How local fruit trees contribute to food security and resilience in the Climate-Smart Village of Daga-Birame, Senegal

Posted by , posted on Monday March 27 2017(1 year ago)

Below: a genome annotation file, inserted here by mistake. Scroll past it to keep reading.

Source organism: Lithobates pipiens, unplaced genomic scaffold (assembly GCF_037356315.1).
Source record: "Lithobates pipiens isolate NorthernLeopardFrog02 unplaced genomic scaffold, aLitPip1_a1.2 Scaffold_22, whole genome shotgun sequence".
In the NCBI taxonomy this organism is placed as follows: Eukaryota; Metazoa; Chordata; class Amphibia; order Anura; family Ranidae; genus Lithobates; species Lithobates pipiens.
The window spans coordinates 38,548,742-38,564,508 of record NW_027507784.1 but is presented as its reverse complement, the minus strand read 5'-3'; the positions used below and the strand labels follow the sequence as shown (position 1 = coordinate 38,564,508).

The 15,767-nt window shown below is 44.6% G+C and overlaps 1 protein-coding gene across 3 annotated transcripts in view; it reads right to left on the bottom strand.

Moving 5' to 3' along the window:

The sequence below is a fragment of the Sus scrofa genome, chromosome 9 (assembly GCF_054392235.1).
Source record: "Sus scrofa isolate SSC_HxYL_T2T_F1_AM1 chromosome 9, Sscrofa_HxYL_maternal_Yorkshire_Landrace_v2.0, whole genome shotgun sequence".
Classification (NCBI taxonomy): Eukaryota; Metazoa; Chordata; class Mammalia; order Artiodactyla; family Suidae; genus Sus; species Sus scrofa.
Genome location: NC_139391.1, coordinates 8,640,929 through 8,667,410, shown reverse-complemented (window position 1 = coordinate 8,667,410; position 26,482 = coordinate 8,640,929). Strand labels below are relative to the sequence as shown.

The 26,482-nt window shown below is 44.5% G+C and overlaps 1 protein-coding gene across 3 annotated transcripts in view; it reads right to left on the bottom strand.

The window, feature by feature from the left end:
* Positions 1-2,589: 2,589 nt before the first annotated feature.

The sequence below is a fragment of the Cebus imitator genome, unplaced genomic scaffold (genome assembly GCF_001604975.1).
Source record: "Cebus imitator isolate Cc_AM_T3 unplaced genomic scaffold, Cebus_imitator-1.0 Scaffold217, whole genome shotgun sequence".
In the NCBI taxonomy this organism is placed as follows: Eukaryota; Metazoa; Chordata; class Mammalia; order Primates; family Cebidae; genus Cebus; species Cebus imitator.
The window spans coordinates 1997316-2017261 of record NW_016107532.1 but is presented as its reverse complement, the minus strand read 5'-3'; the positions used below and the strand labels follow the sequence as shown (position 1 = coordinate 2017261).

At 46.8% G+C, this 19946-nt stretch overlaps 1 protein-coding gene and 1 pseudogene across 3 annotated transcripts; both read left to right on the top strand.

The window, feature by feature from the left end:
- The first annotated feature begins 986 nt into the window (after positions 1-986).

At the Daga-Birame Climate-Smart Village (CSV) of the CGIAR Research Program on Climate Change, Agriculture and Food Security (CCAFS), a number of initiatives have been developed and documented under the different components of the CSV approach. Of major interest is the community’s decision to seek ways to increase the population of local fruit trees in their village. This decision was prompted after the Daga-Birame community, on a study tour in Linguère-Dahra community (a drier environment), learned that the baobab (Adansonia digitata) fruit juice that they were served came from the Kaffrine region. Their decision was to also benefit from this resource available in their surroundings. Considering the available baobab trees in the community were subjected to poor management that could endanger their existence and further pose threats to the baobab fruit juice business, the village community with the support of the Senegalese Agricultural Research Institute (ISRA) and other local partners, decided to ban cutting and excessive pruning of baobab. The vision is to replenish the village with tree cultivars suitable for the local environmental conditions and bearing desirable fruit quality traits (such as abundant pulp, taste, etc.). A demonstration trial was planned with 2 cultivars of baobab (a grafted one and a local one). This was also an opportunity to include four cultivars each of two other species: Ziziphus mauritiana (jujube) and Tamarindus indica (tamarind) which farmers identified as priority tree species of interest. The improved tree cultivars of the three species were obtained from the World Agroforestry Center (ICRAF). Grafting with improved cultivars aimed to shorten the vegetative phase of these species. For instance grafted A. digitata (baobab) will fruit in five-year time while the non-grafted will take long time (more than 10 years). Similarly, grafted Z. mauritiana has fruited 6 months after planting.


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